Starting Off Summer With CAAD

We have three wonderful projects underway in Poughkeepsie with a group of ten students.  While the three projects are all radically unique, they all capture the CAAD spirit of integrating the creative arts with different academic disciplines.  Last Wednesday we had our first group roundtable to hear about the progress that has been made in the first two weeks of work.

First, we heard from Create and Control, made up of Omri Bareket, a drama and math major, Andrea Orejarena, a cognitive science major, and Carson Packer, and computer science major.  Create and Control’s final project will be a science fiction theater production incorporating interactive storytelling by giving the audience control of certain production elements throughout the show.  They seek to ask questions such as “Will theater become more immersive in the future?” and “What is consciousness?” as it relates to artificial intelligence.

Here’s Andrea writing in the group blog about their developing plot:

We have a plot! A scientist is murdered and his AI is accused of killing him— straight out of IRobot. Although you probably couldn’t tell because there are a million other stories like this. Fear of robot “domination”(?) has been around since Čapek’s 1920’s play Rossum’s Universal Robot. But this isn’t our fear and this isn’t our focus. What really interested me from IRobot, which was very very informed by many debates with my fellow cog sci peers (shoutout), is whether or not this robot can be judged ‘guilty’. I don’t even know what I fully think yet. And I’ve been thinking about it for the past three years (either directly or indirectly).


I looked back on a book I read where a robot monkey was given human-like emotions and attributes and sent to the moon as a companion to an astronaut. This was for the sake of the astronaut’s mental health. The book takes place upon their return, in a court room, where they are debating whether the robot company has the right to ‘disconnect’ the robot or if this would be considered ‘murder’. ~AKA~  Because of it’s hinting-towards-cognition behavior, is this robot monkey now considered a ‘person’? Stay tuned.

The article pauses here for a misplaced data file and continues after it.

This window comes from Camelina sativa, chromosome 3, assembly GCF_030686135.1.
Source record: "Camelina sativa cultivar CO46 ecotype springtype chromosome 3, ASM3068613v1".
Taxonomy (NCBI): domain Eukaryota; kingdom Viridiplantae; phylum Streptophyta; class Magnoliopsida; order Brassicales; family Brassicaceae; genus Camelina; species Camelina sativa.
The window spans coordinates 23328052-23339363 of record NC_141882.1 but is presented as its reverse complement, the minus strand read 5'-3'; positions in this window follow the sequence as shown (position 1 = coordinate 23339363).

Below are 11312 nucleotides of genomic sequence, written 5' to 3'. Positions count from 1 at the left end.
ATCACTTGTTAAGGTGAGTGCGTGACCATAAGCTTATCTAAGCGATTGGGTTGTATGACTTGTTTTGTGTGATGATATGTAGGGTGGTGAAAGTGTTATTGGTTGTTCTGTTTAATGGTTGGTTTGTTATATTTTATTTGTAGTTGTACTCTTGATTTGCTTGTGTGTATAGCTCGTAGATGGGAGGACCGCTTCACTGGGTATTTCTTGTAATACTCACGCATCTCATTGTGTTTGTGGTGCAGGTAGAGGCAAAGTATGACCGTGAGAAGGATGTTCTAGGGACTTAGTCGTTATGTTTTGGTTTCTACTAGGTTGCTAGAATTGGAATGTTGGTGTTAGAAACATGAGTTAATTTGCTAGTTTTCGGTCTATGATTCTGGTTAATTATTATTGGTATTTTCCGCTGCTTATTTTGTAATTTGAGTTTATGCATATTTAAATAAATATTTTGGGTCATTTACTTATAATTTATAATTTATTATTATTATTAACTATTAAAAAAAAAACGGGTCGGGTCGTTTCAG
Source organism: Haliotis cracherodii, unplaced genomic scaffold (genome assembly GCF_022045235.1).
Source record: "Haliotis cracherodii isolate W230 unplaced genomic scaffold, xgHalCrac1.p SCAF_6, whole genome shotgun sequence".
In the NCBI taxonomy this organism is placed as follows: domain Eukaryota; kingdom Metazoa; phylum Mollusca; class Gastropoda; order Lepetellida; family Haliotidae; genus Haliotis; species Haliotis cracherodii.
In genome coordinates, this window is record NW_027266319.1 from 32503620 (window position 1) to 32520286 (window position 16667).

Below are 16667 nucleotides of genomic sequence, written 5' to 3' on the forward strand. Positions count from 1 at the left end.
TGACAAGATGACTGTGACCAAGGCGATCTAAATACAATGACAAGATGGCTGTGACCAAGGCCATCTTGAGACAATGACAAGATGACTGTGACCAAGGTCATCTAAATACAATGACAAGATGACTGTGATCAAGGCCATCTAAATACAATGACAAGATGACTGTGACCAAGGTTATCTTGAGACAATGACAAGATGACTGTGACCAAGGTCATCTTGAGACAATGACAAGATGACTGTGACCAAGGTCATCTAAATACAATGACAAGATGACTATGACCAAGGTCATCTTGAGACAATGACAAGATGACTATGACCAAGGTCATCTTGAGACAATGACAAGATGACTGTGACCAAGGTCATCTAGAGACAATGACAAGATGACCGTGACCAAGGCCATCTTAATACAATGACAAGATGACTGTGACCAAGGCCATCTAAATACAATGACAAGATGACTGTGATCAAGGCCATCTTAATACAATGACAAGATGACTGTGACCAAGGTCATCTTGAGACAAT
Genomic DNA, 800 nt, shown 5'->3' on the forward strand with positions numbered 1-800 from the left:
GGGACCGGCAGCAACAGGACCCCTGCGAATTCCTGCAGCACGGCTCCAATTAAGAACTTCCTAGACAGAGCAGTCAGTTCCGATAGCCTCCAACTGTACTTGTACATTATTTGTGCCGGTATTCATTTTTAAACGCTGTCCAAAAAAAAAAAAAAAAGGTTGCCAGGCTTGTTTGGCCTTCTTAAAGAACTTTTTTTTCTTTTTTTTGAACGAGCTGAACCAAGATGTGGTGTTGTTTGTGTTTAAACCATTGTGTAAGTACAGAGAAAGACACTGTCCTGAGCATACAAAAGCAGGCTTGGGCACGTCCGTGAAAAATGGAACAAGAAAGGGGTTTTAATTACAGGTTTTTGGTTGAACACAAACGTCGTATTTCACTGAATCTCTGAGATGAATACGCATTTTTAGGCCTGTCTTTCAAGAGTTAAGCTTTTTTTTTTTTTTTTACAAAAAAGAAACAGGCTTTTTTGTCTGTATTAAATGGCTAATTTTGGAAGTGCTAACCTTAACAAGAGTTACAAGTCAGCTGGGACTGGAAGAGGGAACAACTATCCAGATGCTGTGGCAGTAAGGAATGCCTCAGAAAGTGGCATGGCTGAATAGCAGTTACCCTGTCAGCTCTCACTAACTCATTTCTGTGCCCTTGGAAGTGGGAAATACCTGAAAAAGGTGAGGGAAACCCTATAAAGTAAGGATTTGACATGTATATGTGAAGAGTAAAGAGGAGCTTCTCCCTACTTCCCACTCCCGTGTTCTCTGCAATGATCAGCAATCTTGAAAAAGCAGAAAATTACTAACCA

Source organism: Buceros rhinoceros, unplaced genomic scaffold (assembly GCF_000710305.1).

Next, Sensory Panels presented on their plan to integrate philosophical texts with music and visual art.  They explained that of the three of them, at least two have an expertise in two of these categories, which helps the group function non-hierarchically.  Gordon Schmidt, a Greek and Roman studies and philosophy double-major, also has a background in music, Henry Krusoe, also a philosophy major, has a background in visual art, and Jonah Parker, a studio art major, has a passion for music.  The three plan on using projections in a small space to capture dimensions of classic philosophical texts that are sometimes left out in the classroom.

fant-2Here’s Henry describing some of his group’s research process:

This week we watched Disney’s Fantasia (we showed ourselves no mercy
and watched the uncut 2+ hours). I was struck by the opening episode and the last. The first was a pure illustration of
visual abstraction of musical forms. Part of this abstraction involved playing this stacks and layers of shadows the orchestra members on a colored screen. To me the orchestra mirrored the chained prisoners (they remain rooted in the pit throughout the performance) with the peculiar double resonance that they were watching their own shadows cast on the wall of their “cave.” The last scene also reminded me of the cave. It depicts the revelry of a hoard of demons giving way to a procession of figures ushering in the dawn. This scene, and  particularly the last image which pans through a dark cavernous building to on to a vista of the breaking dawn, reminded me of Plato’s description of ascent from darkness into the light of day.


Finally, Do You Hear What I Here? taught us that there is no divide between art and science, although this idea has yet to reach the Hudson Valley.  The group is composed of two “scientists” and two “artists,” but they are working hard to break down the divides that traditionally separate their disciplines.  Elisabeth Boyce-Jacino and Maya Enriquez are both cognitive science majors, and Gabby Miranda and Conor Flanagan are both political science majors with interests in creative writing and visual art.  The team plans on exploring the world of audio illusions using EEG brain scans, and turning their results into an artistic installation at the beginning of the school year.  They expressed that they were all pushing themselves visually, experientially, and sonically.

Here’s Maya going into more detail on the project:

For our project, we will be studying the effects of audio illusions on the brain. Primarily, we’ll be looking at the McGurk Effect. This effect occurs when you’re presented with the sight of a mouth forming certain motions and a sound that does not match the sound you would expect those motions to produce. You will then perceive a sound that matches neither what you heard nor what you saw. Example:

  • The sound “ba ba ba” is being made.
  • I see lips forming the sound “ga ga ga.”
  • I perceive the sound as “da da da.”

We’ll be running an experiment to see how the brain reacts to witnessing this event (more on the experiment later), and then blending the process and results into various forms of art. Gabby will be creating some sort of visual art installation while I will be creating some science fiction stories.

In the discussion that followed the three presentations, the excitement about the projects was palpable.  Members from each group contributed different ideas to the other groups, and all involved expressed enthusiasm at the prospect of collaboration in the future.  Moving forward, we are all eager to see what this group of ten artists and scholars create!

Leave a Reply